5. Menon S.K., Onyia C.U. A short review on a complication of lumbar spine surgery: CSF leak. Clin Neurol Neurosurg. 2015;139:248–251. [PubMed]
6. Lotfinia I., Sayyahmelli S. Incidental durotomy during lumbar spine surgery. Neurosurgery. 2012;22:105–112.
7. Baker G.A., Cizik A.M., Bransford R.J. Risk factors for unintended durotomy during spine surgery: a multivariate analysis. Spine J. 2012;12:121–126. [PubMed]
8. Bosacco S.J., Gardner M.J., Guille J.T. Evaluation and treatment of dural tears in lumbar spine surgery: a review. Clin Orthop Relat Res. 2001;389:238–247. [PubMed]
9. Shimada Y., Hongo M., Miyakoshi N. Dural substitute with polyglycolic acid mesh and fibrin glue for dural repair: technique note and preliminary results. J Orthop Sci. 2006;11:454–458. [PubMed]
10. Kim K.D., Wright N.M. Polyethylene glycol hydrogel spinal sealant (DuraSeal Spinal Sealant) as an adjunct to sutured dural repair in the spine: results of a prospective, multicenter randomized controlled study. Spine (Phila Pa 1976) 2011;36:1906–1912. [PubMed]
11. Thavarajah D., De Lacy P., Hussain R. Postoperative cervical cord com pression induced by hydrogel (DuraSeal): a possible complication. Spine (Phila Pa 1976) 2010;35:E25–E26. [PubMed]
12. Wright N.M., Park J., Tew J.M. Spinal sealant system provides better intraoperative water tight closure than standard of care during spinal surgery: a prospective, multicenter, randomized controlled study. Spine (Phila Pa 1976) 2015;40:505–513. [PubMed]
13. Joseph V., Kumar G.S., Rajshekhar V. Cerebrospinal fluid leak during cervical corpectomy for ossified posterior longitudinal ligament: incidence, management, and outcome. Spine (Phila Pa 1976) 2009;34:491–494. [PubMed]
14. Song Y., Li S., Song B. The pathological changes in the spinal cord after dural tear with and without autologous fascia repair. Eur Spine J. 2014;23:1531–1540. [PubMed]
15. Chabok S.Y., Safaie M., Ashraf A. Effect of fat graft on dural tear repair in lumbar spine laminectomy surgery. Neurosurgery. 2014;24:1–4.
16. Cho J.Y., Chan C.K., Lee S.H. Management of cerebrospinal fluid leakage after anterior decompression for ossification of posterior longitudinal ligament in the thoracic spine: the utilization of a volume-controlled pseudomeningocele. J Spinal Disord Tech. 2012;25:E93–E102. [PubMed]
17. Abrishamkar S., Khalighinejad N., Moein P. Analysing the effect of early acetazolamide administration on patients with a high risk of permanent cerebrospinal fluid leakage. Acta Med Iran. 2013;51:467–471. [PubMed]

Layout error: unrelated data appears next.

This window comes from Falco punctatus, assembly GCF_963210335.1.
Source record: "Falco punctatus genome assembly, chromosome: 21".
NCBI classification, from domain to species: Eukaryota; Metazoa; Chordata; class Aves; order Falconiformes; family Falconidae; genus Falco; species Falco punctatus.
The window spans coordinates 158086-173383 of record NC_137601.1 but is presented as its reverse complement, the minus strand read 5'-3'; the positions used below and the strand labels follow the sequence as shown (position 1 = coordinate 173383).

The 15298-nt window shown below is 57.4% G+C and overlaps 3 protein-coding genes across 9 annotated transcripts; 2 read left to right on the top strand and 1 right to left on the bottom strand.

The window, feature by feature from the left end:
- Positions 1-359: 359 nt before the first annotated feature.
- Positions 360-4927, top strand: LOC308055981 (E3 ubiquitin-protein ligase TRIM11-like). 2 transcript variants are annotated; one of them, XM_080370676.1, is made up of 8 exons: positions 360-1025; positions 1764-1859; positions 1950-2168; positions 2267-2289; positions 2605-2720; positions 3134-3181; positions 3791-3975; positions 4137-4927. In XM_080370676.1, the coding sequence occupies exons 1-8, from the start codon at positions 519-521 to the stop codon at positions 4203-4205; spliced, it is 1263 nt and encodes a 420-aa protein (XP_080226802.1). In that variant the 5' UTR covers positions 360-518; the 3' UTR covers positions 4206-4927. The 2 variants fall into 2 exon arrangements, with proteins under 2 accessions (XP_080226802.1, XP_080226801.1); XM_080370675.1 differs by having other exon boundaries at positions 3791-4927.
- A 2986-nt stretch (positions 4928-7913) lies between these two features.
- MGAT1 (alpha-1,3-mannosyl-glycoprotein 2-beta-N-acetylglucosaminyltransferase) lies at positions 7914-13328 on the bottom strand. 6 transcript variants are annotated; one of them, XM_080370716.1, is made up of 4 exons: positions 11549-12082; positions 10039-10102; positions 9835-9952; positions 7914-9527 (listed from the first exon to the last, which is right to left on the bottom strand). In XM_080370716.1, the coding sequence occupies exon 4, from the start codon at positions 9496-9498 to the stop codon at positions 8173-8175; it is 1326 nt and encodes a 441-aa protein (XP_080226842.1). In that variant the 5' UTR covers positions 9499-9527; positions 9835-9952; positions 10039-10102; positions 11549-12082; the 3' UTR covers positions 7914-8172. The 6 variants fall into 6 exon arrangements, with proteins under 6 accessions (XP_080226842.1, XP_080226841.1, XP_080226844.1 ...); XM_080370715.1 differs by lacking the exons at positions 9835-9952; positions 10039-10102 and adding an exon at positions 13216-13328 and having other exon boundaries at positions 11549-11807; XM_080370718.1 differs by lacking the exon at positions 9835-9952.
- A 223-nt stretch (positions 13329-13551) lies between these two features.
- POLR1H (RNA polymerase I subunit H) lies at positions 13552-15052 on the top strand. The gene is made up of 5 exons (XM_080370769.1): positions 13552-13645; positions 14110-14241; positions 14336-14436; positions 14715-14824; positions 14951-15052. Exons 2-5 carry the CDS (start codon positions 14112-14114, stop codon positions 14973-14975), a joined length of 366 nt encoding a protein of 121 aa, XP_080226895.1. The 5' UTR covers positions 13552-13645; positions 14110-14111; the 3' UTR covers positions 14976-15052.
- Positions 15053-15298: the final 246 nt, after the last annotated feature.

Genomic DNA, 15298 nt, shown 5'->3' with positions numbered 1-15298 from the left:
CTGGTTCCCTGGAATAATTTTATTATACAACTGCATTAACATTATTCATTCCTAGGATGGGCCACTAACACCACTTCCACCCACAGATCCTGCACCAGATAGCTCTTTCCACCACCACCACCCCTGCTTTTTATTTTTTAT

18. Kitchel S.H., Eismont F.J., Green B.A. Closed subarachnoid drainage for management of cerebrospinal fluid leakage after an operation on the spine. J Bone Jt Surg Am. 1989;71:984–987. [PubMed]
19. Farhat H.I., Elhammady M.S., Levi A.D. Cervical subarachnoid catheter placement for continuous cerebrospinal fluid drainage: a safe and efficacious alternative to the classic lumbar cistern drain. Neurosurgery. 2011;68:52–56. [PubMed]
20. Açikbaş S.C., Akyüz M., Kazan S. Complications of closed continuous lumbar drainage of cerebrospinal fluid. Acta Neurochir (Wien) 2002;144:475–480. [PubMed]
21. Carlson G.D., Oliff H.S., Gorden C. Cerebral spinal fluid pressure effects of body position and lumbar subarachnoid drainage in a canine model. Spine (Phila Pa 1976) 2003;28:119–122. [PubMed]
22. Fang Z., Jia Y.T., Tian R. Subfascial drainage for management of cerebrospinal fluid leakage after posterior spine surgery—a prospective study based on Poiseuille's law. Chin J Traumatol. 2016;19:35–38. [PubMed]
23. Hughes S.A., Ozgur B.M., German M. Prolonged Jackson-Pratt drainage in the management of lumbar cerebrospinal fluid leaks. Surg Neurol. 2006;65:410–414. [PubMed]
24. Jeon S.H., Lee S.H., Tsang Y.S. Watertight sealing without lumbar drainage for incidental ventral dural defect in transthoracic spine surgery: a retrospective review of 53 cases. Clin Spine Surg. 2016 Jun 28 [Epub ahead of print]. https://www.ncbi.nlm.nih.gov/pubmed/25611143. [PubMed]
25. Girgis F., Shing M., Duplessis S. Thoracic epidural blood patch for spontaneous intracranial hypotension: case report and review of the literature. Turk Neurosurg. 2015;25:320–325. [PubMed]
26. Clendenen S.R., Pirris S., Robards C.B. Symptomatic postlaminectomy cerebrospinal fluid leak treated with 4-dimensional ultrasound-guided epidural blood patch. J Neurosurg Anesthesiol. 2012;24:222–225. [PubMed]
27. Fichtner J., Fung C., Z’ Graggen W. Lack of increase in intracranial after epidural blood patch in spinal cerebrospinal fluid leak. Neurocrit Care. 2012;16:444–449. [PubMed]
28. Grannum S., Patel M.S., Attar F. Dural tears in primary decompressive lumbar surgery. Is primary repair necessary for a good outcome? Eur Spine J. 2014;23:904–908. [PubMed]

Articles from Chinese Journal of Traumatology are provided here courtesy of Elsevier